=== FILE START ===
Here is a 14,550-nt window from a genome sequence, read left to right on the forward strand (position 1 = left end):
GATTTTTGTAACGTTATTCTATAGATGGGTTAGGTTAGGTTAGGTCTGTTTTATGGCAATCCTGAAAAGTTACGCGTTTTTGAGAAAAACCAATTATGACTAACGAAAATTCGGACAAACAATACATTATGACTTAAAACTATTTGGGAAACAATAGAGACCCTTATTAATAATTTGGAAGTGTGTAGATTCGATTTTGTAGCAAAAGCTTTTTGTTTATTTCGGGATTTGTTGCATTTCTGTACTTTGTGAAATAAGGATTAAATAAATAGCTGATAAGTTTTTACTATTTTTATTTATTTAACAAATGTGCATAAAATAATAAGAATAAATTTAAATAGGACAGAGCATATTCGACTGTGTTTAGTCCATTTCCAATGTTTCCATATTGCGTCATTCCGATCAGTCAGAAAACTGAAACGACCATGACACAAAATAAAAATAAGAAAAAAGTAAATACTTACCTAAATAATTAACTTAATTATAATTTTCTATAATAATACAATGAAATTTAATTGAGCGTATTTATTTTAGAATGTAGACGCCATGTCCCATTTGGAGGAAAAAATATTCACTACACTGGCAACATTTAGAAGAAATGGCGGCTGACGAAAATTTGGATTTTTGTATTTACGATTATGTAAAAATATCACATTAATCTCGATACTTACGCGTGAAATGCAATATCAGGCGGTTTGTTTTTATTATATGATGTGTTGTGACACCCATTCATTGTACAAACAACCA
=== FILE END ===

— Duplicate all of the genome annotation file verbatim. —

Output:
Here is a 14,550-nt window from a genome sequence, read left to right on the forward strand (position 1 = left end):
GATTTTTGTAACGTTATTCTATAGATGGGTTAGGTTAGGTTAGGTCTGTTTTATGGCAATCCTGAAAAGTTACGCGTTTTTGAGAAAAACCAATTATGACTAACGAAAATTCGGACAAACAATACATTATGACTTAAAACTATTTGGGAAACAATAGAGACCCTTATTAATAATTTGGAAGTGTGTAGATTCGATTTTGTAGCAAAAGCTTTTTGTTTATTTCGGGATTTGTTGCATTTCTGTACTTTGTGAAATAAGGATTAAATAAATAGCTGATAAGTTTTTACTATTTTTATTTATTTAACAAATGTGCATAAAATAATAAGAATAAATTTAAATAGGACAGAGCATATTCGACTGTGTTTAGTCCATTTCCAATGTTTCCATATTGCGTCATTCCGATCAGTCAGAAAACTGAAACGACCATGACACAAAATAAAAATAAGAAAAAAGTAAATACTTACCTAAATAATTAACTTAATTATAATTTTCTATAATAATACAATGAAATTTAATTGAGCGTATTTATTTTAGAATGTAGACGCCATGTCCCATTTGGAGGAAAAAATATTCACTACACTGGCAACATTTAGAAGAAATGGCGGCTGACGAAAATTTGGATTTTTGTATTTACGATTATGTAAAAATATCACATTAATCTCGATACTTACGCGTGAAATGCAATATCAGGCGGTTTGTTTTTATTATATGATGTGTTGTGACACCCATTCATTGTACAAACAACCA